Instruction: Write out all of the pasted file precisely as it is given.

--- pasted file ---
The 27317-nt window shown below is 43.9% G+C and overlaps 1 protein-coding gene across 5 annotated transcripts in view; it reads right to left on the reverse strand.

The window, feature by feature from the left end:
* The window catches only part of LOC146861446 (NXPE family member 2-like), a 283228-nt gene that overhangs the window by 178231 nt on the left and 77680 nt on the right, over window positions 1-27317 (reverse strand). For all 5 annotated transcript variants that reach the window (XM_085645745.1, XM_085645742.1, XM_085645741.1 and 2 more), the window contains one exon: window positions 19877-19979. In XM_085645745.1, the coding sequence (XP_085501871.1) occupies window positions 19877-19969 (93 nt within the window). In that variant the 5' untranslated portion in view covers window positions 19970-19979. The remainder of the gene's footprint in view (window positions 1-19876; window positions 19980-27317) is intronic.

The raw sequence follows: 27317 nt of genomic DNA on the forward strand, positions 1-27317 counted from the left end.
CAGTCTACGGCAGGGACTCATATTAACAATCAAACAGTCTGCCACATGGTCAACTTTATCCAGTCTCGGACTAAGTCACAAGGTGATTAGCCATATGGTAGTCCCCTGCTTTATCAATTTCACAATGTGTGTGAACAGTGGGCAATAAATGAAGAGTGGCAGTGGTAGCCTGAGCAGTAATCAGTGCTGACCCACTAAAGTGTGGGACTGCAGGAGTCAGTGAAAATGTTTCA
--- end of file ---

The 27317-nt window shown below is 43.9% G+C and overlaps 1 protein-coding gene across 5 annotated transcripts in view; it reads right to left on the reverse strand.

The window, feature by feature from the left end:
* The window catches only part of LOC146861446 (NXPE family member 2-like), a 283228-nt gene that overhangs the window by 178231 nt on the left and 77680 nt on the right, over window positions 1-27317 (reverse strand). For all 5 annotated transcript variants that reach the window (XM_085645745.1, XM_085645742.1, XM_085645741.1 and 2 more), the window contains one exon: window positions 19877-19979. In XM_085645745.1, the coding sequence (XP_085501871.1) occupies window positions 19877-19969 (93 nt within the window). In that variant the 5' untranslated portion in view covers window positions 19970-19979. The remainder of the gene's footprint in view (window positions 1-19876; window positions 19980-27317) is intronic.

The raw sequence follows: 27317 nt of genomic DNA on the forward strand, positions 1-27317 counted from the left end.
CAGTCTACGGCAGGGACTCATATTAACAATCAAACAGTCTGCCACATGGTCAACTTTATCCAGTCTCGGACTAAGTCACAAGGTGATTAGCCATATGGTAGTCCCCTGCTTTATCAATTTCACAATGTGTGTGAACAGTGGGCAATAAATGAAGAGTGGCAGTGGTAGCCTGAGCAGTAATCAGTGCTGACCCACTAAAGTGTGGGACTGCAGGAGTCAGTGAAAATGTTTCA